Example: In ESL programs having special groups for 2-6 weeks programs is quite common. When I was teaching not too many instructors were that interested in coordinating them because they were a lot of extra work. I jumped at the chance in order to make extra money, develop new skills, and build up my resume. After coordinating different groups, I noticed how cumbersome planning these programs was for new coordinators. It was clear we needed to streamline and create systems and curriculum which could be applied across programs making the job a lot easier to do, and motivating more people to get involved. After bringing it to the Directors attention, he gave us his support to create a new structure to run these programs more effectively. Not only did it help me fulfill a need they didn’t know existed, but also let me become a specialist. As a result, I became a full-time program coordinator with another organization, significantly increasing my income.
Create a Project or Program!
If they’re not going to give you the promotion you deserve, or there is little to no opportunity to move up within the organization then you use your time to build up your tool kit (or resume). Creating special projects or programs which benefit the staff or client are a great opportunity to be creative, develop new skills, and build up your repertoire of leadership experience. Keep your eyes and ears open for things your peers or clients say “would be nice to have” and consider how you can turn that wish into an opportunity for you.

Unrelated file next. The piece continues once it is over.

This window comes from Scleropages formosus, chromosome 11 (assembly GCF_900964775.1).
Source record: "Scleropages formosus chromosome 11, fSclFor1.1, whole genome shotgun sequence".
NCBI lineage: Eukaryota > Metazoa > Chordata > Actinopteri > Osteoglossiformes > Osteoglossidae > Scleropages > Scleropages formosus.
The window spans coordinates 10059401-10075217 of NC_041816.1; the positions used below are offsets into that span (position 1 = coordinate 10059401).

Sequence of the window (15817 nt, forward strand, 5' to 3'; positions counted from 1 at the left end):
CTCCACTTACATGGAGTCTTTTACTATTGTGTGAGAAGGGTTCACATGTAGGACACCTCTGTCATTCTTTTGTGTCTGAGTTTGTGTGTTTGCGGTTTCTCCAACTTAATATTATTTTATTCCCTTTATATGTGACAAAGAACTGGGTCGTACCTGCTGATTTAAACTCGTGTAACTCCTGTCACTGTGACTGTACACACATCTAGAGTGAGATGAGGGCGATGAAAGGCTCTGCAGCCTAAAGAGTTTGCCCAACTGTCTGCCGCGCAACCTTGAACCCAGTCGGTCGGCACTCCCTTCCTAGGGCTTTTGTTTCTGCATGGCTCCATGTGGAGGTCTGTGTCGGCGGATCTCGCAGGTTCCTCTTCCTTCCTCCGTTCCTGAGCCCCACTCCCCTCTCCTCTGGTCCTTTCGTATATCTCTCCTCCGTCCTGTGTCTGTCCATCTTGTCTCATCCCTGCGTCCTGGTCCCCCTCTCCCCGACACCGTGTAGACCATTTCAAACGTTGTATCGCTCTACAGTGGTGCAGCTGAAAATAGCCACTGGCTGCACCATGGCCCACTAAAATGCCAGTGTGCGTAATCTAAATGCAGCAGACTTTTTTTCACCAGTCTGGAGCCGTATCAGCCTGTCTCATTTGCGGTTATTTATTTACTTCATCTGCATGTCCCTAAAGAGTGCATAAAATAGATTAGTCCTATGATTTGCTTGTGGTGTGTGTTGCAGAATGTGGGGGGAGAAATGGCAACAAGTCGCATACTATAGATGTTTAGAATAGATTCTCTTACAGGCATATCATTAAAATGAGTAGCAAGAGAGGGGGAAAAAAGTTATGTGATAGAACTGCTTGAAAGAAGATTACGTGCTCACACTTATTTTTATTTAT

Example: I attended several professional conferences early in my teaching career. It was the school’s practice for the instructors who attended a conference to share what they learned at the monthly staff meeting. But quickly, colleagues and I realized this one time session wasn’t really enough. People said, “Gee, I wish we had more time”. So rather than relying on this single session, a colleague and I developed a Professional Development-Mentor group for instructors to meet once a month to share new learning, best practices, and academic scholarship to advance our skills. This was my first real opportunity to mentor and lead, which turned out to be a great career move.
So seize your moment! Don’t allow you position or job description to limit you or your future. Find the the opportunities you need to develop your skill set, raise your professional profile, and advance in your career. It is important to take your future into your own hands to create the career you want.
This blog was inspired by a very special group of young professionals I’ve been fortunate enough to coach, mentor and befriend in the last year. I’m continually inspired by their commitment to professional development, open hearts and minds, and willingness to learn and go for it. Thank you for inspiring and motivating me to be better at what I do!